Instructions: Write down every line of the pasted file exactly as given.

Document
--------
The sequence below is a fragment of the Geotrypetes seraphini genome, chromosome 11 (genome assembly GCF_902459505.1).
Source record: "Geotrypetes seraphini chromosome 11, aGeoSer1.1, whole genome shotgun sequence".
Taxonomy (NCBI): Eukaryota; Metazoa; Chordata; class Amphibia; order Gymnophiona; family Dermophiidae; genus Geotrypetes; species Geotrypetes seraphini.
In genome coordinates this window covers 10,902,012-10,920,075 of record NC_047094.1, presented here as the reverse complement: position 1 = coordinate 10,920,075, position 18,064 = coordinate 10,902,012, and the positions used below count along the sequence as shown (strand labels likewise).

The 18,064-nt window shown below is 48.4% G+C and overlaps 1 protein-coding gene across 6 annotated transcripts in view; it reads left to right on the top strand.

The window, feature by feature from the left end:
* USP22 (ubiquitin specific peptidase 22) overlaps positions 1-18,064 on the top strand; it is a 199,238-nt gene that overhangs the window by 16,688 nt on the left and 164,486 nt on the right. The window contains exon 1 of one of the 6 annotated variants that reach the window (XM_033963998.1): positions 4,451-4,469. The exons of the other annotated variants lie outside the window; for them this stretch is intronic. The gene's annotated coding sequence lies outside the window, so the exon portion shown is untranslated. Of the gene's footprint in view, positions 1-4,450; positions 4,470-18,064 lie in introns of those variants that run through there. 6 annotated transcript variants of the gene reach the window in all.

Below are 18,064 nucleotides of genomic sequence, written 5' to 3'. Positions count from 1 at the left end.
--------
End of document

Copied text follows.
The sequence below is a fragment of the Geotrypetes seraphini genome, chromosome 11 (genome assembly GCF_902459505.1).
Source record: "Geotrypetes seraphini chromosome 11, aGeoSer1.1, whole genome shotgun sequence".
Taxonomy (NCBI): Eukaryota; Metazoa; Chordata; class Amphibia; order Gymnophiona; family Dermophiidae; genus Geotrypetes; species Geotrypetes seraphini.
In genome coordinates this window covers 10,902,012-10,920,075 of record NC_047094.1, presented here as the reverse complement: position 1 = coordinate 10,920,075, position 18,064 = coordinate 10,902,012, and the positions used below count along the sequence as shown (strand labels likewise).

The 18,064-nt window shown below is 48.4% G+C and overlaps 1 protein-coding gene across 6 annotated transcripts in view; it reads left to right on the top strand.

The window, feature by feature from the left end:
* USP22 (ubiquitin specific peptidase 22) overlaps positions 1-18,064 on the top strand; it is a 199,238-nt gene that overhangs the window by 16,688 nt on the left and 164,486 nt on the right. The window contains exon 1 of one of the 6 annotated variants that reach the window (XM_033963998.1): positions 4,451-4,469. The exons of the other annotated variants lie outside the window; for them this stretch is intronic. The gene's annotated coding sequence lies outside the window, so the exon portion shown is untranslated. Of the gene's footprint in view, positions 1-4,450; positions 4,470-18,064 lie in introns of those variants that run through there. 6 annotated transcript variants of the gene reach the window in all.

Below are 18,064 nucleotides of genomic sequence, written 5' to 3'. Positions count from 1 at the left end.